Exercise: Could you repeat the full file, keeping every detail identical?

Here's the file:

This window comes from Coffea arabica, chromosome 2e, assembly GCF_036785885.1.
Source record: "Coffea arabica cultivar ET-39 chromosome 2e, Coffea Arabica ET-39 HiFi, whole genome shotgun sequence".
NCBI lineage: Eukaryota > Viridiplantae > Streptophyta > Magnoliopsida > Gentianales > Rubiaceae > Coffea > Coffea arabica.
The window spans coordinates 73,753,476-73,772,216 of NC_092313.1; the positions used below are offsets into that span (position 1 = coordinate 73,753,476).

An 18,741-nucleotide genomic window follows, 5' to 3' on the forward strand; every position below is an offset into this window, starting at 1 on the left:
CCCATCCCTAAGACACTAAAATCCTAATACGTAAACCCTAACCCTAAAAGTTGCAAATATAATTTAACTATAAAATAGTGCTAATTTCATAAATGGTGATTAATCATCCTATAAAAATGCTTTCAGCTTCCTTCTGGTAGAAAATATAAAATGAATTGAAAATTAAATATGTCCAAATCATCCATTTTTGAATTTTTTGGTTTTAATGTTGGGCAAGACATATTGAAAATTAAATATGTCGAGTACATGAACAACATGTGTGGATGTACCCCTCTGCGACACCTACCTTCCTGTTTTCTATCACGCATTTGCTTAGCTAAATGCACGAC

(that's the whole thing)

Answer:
This window comes from Coffea arabica, chromosome 2e, assembly GCF_036785885.1.
Source record: "Coffea arabica cultivar ET-39 chromosome 2e, Coffea Arabica ET-39 HiFi, whole genome shotgun sequence".
NCBI lineage: Eukaryota > Viridiplantae > Streptophyta > Magnoliopsida > Gentianales > Rubiaceae > Coffea > Coffea arabica.
The window spans coordinates 73,753,476-73,772,216 of NC_092313.1; the positions used below are offsets into that span (position 1 = coordinate 73,753,476).

An 18,741-nucleotide genomic window follows, 5' to 3' on the forward strand; every position below is an offset into this window, starting at 1 on the left:
CCCATCCCTAAGACACTAAAATCCTAATACGTAAACCCTAACCCTAAAAGTTGCAAATATAATTTAACTATAAAATAGTGCTAATTTCATAAATGGTGATTAATCATCCTATAAAAATGCTTTCAGCTTCCTTCTGGTAGAAAATATAAAATGAATTGAAAATTAAATATGTCCAAATCATCCATTTTTGAATTTTTTGGTTTTAATGTTGGGCAAGACATATTGAAAATTAAATATGTCGAGTACATGAACAACATGTGTGGATGTACCCCTCTGCGACACCTACCTTCCTGTTTTCTATCACGCATTTGCTTAGCTAAATGCACGAC